A suitable distance? Revisiting a millennial approach to curating art in the Caribbean

Wainwright, Leon (2022). A suitable distance? Revisiting a millennial approach to curating art in the Caribbean. Art Journal, 81(3) pp. 39–52.

DOI: https://doi.org/10.1080/00043249.2022.2110438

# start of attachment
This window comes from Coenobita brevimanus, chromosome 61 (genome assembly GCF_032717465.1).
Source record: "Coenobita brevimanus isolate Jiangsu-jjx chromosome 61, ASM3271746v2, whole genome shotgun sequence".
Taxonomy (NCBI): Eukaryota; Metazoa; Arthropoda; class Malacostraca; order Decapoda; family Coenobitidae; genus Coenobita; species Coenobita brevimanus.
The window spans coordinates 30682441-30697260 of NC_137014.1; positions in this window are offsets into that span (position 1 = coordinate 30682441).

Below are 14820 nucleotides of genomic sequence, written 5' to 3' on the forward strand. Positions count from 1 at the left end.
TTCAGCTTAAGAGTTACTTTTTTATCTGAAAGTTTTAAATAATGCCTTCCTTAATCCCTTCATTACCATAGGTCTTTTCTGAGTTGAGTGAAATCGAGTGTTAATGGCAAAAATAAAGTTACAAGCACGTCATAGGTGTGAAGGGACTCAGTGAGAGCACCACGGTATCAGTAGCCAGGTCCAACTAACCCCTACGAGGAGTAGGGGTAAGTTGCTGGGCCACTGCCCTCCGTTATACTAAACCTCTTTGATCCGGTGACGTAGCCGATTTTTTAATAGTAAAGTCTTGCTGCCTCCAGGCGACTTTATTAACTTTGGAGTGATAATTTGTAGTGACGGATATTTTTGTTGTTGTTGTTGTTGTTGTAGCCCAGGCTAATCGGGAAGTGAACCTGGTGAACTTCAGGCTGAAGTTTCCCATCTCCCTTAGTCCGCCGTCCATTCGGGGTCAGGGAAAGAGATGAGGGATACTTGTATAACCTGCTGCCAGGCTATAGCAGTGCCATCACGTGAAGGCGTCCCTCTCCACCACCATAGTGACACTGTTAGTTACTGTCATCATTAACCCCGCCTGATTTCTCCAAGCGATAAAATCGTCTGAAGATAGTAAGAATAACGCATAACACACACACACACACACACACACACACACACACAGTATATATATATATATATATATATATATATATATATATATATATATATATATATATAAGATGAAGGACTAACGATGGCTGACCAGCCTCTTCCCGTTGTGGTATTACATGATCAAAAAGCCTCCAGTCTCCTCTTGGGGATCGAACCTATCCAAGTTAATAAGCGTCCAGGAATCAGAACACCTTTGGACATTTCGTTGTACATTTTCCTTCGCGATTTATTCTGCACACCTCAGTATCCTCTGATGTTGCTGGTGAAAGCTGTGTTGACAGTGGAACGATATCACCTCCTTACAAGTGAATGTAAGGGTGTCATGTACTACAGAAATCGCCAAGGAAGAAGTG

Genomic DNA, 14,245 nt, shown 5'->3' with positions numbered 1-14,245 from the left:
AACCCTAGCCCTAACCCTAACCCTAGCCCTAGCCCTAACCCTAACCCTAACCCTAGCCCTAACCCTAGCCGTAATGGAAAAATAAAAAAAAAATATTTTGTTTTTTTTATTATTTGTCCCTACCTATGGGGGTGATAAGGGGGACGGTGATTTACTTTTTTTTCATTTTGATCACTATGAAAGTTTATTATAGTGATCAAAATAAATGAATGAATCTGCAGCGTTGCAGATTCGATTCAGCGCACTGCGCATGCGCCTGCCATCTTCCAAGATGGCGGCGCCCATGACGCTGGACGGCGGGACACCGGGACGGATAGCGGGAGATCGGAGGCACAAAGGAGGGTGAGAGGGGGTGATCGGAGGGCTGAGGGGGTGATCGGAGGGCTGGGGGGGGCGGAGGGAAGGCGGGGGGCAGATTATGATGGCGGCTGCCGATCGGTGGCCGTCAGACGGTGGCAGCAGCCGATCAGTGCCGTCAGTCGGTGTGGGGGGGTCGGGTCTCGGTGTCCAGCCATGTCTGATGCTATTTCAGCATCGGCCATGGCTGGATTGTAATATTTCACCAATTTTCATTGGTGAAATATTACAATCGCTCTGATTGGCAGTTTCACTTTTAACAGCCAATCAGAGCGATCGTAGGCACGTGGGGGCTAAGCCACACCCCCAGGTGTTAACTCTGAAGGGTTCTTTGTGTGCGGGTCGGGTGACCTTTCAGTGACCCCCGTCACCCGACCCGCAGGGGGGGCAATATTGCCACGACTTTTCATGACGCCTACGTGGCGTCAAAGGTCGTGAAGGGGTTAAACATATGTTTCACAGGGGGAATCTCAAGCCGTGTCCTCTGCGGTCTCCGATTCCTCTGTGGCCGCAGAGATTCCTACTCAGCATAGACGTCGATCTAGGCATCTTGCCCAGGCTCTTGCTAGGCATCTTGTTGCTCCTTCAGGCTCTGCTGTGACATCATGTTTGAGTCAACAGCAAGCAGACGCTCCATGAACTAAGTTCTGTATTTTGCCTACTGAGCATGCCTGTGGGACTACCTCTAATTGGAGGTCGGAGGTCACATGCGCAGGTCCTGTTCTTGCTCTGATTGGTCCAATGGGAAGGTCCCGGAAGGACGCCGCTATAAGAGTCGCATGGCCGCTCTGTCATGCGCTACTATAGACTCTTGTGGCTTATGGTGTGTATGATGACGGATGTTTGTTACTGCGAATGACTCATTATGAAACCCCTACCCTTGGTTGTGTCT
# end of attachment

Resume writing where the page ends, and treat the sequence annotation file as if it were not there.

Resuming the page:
In the autumn of 2006, Soft Box Studios, a small, privately run art gallery in Port of Spain, Trinidad, staged the exhibition A Suitable Distance, comprising twenty-one paintings by artists who were at that time living on the island yet who hailed from elsewhere. Curated by Andy Jacob, a teacher and former deputy curator of Trinidad and Tobago’s National Museum and Art Gallery, the five featured artists were Kofi Kayiga (b. 1943) and Roberta Stoddart (b. 1963)—who have a Jamaican background—alongside Chris Ofili (b. 1968), Rex Dixon (b. 1939), and Peter Doig (b. 1959), who are originally from the United Kingdom. Revisiting the approach taken to curating this group of foreign artists involves looking at the conditions of production and reception for this art and, more generally, for art in the Caribbean, during the first decade of the millennium. Reflecting on this period from a present-day perspective allows A Suitable Distance to be historicized as a millennial approach to curatorial projects that engage with both the global art world and the Caribbean’s local art world, and allows us to assess the geographical and metaphorical distances between them as well as their intersections. The conclusions encourage the continued foregrounding of critical frameworks of analysis and the problematizing of the terms of visibility and success that surround contemporary art and art communities of the Caribbean.

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